Through this work, we have also shown that there are many similarities between the principles of RL and theories of language acquisition. Specifically, parallels can be drawn between the concept of -greedy and Krashen’s Input Hypothesis or the i+1. The Input Hypothesis states that students progress their learning by comprehending language that is slightly above their current language level. The interactions between the agent and the environment in RL is analogous to the social interaction approach to language acquisition, specifically equal importance of input and output. We also use the Q-Learning algorithm as opposed to the SARSA algorithm mainly due to the properties of Q-Learning that ensure an "optimal path" is followed i.e. the minimum number of steps to reach our goal (language fluency).

However, there is scope for substantial extensions in this space. Deploying the system on-line in order to collect user data will allow us to validate and improve our existing models. Incorporating memory and spaced repetition learning in order to optimise the policy and emulate cognitive processes is also an important extension that may have a great impact on the learning output. Using deep learning models to approximate the Q-value will allow the system to capture additional signals pertinent to language acquisition. Additionally, moving towards an adaptive reward model that reflects difficulty to encourage memory retention.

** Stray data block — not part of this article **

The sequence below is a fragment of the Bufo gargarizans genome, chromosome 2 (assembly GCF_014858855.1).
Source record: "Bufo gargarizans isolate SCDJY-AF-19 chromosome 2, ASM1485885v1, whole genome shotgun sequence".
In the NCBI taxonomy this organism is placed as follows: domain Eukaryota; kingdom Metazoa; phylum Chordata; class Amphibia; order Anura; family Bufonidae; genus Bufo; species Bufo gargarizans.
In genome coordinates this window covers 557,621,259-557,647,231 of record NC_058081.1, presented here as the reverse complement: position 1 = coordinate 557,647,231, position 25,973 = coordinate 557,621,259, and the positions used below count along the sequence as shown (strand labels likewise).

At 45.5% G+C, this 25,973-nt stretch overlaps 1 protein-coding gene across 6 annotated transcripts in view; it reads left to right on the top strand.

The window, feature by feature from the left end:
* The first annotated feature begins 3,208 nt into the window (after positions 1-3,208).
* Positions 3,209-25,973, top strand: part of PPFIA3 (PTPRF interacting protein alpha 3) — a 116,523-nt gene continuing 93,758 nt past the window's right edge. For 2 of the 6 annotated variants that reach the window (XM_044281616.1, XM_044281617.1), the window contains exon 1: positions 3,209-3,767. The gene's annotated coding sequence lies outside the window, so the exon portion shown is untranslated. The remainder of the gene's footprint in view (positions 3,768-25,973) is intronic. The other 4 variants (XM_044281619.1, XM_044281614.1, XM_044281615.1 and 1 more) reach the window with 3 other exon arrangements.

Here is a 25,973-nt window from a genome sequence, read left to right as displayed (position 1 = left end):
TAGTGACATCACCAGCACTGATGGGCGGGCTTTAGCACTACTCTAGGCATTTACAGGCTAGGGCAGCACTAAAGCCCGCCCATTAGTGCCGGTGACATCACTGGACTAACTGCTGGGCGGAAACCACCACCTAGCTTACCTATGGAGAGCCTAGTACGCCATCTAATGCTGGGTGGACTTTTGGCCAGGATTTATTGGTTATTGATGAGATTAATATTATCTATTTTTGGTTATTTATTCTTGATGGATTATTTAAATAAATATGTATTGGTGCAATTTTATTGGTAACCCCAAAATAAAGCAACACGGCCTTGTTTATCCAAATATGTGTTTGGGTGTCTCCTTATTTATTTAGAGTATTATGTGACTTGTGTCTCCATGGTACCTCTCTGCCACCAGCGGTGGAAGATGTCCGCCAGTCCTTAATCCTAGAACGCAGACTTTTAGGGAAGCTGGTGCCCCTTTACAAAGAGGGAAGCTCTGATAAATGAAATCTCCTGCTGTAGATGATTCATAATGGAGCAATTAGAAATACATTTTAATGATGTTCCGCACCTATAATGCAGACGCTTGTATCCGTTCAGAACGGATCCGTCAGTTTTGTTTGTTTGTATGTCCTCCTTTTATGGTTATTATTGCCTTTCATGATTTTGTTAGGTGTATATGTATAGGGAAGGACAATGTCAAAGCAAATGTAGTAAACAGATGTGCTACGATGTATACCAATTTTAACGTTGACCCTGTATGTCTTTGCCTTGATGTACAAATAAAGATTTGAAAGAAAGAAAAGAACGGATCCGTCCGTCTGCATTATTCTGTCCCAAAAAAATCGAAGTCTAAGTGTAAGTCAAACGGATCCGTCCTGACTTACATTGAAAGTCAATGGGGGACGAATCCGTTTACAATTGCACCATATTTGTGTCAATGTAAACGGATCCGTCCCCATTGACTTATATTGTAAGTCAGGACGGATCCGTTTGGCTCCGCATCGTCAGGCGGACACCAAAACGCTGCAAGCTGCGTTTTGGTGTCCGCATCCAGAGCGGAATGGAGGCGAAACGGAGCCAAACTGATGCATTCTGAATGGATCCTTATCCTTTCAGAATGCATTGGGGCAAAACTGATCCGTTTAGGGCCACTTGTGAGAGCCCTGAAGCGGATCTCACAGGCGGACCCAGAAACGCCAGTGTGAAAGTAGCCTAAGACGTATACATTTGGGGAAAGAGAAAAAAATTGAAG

All of these models can also be applied to agents instead of students. As discussed previously, hermann2017grounded indicated the need for a curriculum in order to effectively train an agent in the simulated environment. Creating a dynamic environment guided by a curriculum grounded in pedagogically inspired RL may result in improved learning rates for the agent.

Acknowledgements

We thank Wenchao Chen who helped develop the back-end of our web-based platform.

References

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Appendix A Curriculum Q-Learning System Overview

Figure 3: Overview of the system. A simulated student takes the place of a human actor in our study.

Appendix B Negated Gompertz Curve

Figure 4: Gompertz curve used as a model to simulate student success probabilities.

Appendix C Preview of Web-based Curriculum Q-Learning

Figure 5: A preview of the web-based Curriculum Q-Learning platform.